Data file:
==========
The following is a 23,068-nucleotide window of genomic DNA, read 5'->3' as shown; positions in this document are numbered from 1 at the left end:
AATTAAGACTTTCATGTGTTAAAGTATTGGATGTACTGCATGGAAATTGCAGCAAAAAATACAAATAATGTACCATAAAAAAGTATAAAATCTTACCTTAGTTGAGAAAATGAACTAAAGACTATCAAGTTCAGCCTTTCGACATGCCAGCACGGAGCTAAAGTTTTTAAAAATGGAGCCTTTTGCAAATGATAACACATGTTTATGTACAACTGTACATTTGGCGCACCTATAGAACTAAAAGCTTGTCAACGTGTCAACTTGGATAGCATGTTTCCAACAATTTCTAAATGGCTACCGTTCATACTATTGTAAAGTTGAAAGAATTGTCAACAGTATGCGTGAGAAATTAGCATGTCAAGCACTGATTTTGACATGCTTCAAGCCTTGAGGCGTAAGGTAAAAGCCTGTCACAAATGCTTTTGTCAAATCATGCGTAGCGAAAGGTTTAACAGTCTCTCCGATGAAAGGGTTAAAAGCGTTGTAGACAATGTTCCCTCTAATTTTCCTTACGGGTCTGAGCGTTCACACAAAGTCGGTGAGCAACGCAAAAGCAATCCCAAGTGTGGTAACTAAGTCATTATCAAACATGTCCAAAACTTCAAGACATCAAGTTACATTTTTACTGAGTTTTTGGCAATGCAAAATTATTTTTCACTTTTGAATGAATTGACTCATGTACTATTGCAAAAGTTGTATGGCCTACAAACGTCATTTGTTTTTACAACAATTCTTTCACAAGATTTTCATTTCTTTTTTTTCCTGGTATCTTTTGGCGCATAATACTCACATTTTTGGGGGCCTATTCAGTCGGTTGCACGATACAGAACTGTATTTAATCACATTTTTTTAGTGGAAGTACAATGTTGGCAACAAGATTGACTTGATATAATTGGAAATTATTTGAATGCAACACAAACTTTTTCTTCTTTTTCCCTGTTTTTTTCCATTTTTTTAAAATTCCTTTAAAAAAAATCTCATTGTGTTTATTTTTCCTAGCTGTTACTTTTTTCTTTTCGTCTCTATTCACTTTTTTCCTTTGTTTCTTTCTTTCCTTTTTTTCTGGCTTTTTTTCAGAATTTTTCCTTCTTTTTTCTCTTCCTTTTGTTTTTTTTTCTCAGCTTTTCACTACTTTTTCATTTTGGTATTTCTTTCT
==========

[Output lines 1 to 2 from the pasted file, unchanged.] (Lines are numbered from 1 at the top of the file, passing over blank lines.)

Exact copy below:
The following is a 23,068-nucleotide window of genomic DNA, read 5'->3' as shown; positions in this document are numbered from 1 at the left end:
AATTAAGACTTTCATGTGTTAAAGTATTGGATGTACTGCATGGAAATTGCAGCAAAAAATACAAATAATGTACCATAAAAAAGTATAAAATCTTACCTTAGTTGAGAAAATGAACTAAAGACTATCAAGTTCAGCCTTTCGACATGCCAGCACGGAGCTAAAGTTTTTAAAAATGGAGCCTTTTGCAAATGATAACACATGTTTATGTACAACTGTACATTTGGCGCACCTATAGAACTAAAAGCTTGTCAACGTGTCAACTTGGATAGCATGTTTCCAACAATTTCTAAATGGCTACCGTTCATACTATTGTAAAGTTGAAAGAATTGTCAACAGTATGCGTGAGAAATTAGCATGTCAAGCACTGATTTTGACATGCTTCAAGCCTTGAGGCGTAAGGTAAAAGCCTGTCACAAATGCTTTTGTCAAATCATGCGTAGCGAAAGGTTTAACAGTCTCTCCGATGAAAGGGTTAAAAGCGTTGTAGACAATGTTCCCTCTAATTTTCCTTACGGGTCTGAGCGTTCACACAAAGTCGGTGAGCAACGCAAAAGCAATCCCAAGTGTGGTAACTAAGTCATTATCAAACATGTCCAAAACTTCAAGACATCAAGTTACATTTTTACTGAGTTTTTGGCAATGCAAAATTATTTTTCACTTTTGAATGAATTGACTCATGTACTATTGCAAAAGTTGTATGGCCTACAAACGTCATTTGTTTTTACAACAATTCTTTCACAAGATTTTCATTTCTTTTTTTTCCTGGTATCTTTTGGCGCATAATACTCACATTTTTGGGGGCCTATTCAGTCGGTTGCACGATACAGAACTGTATTTAATCACATTTTTTTAGTGGAAGTACAATGTTGGCAACAAGATTGACTTGATATAATTGGAAATTATTTGAATGCAACACAAACTTTTTCTTCTTTTTCCCTGTTTTTTTCCATTTTTTTAAAATTCCTTTAAAAAAAATCTCATTGTGTTTATTTTTCCTAGCTGTTACTTTTTTCTTTTCGTCTCTATTCACTTTTTTCCTTTGTTTCTTTCTTTCCTTTTTTTCTGGCTTTTTTTCAGAATTTTTCCTTCTTTTTTCTCTTCCTTTTGTTTTTTTTTCTCAGCTTTTCACTACTTTTTCATTTTGGTATTTCTTTCT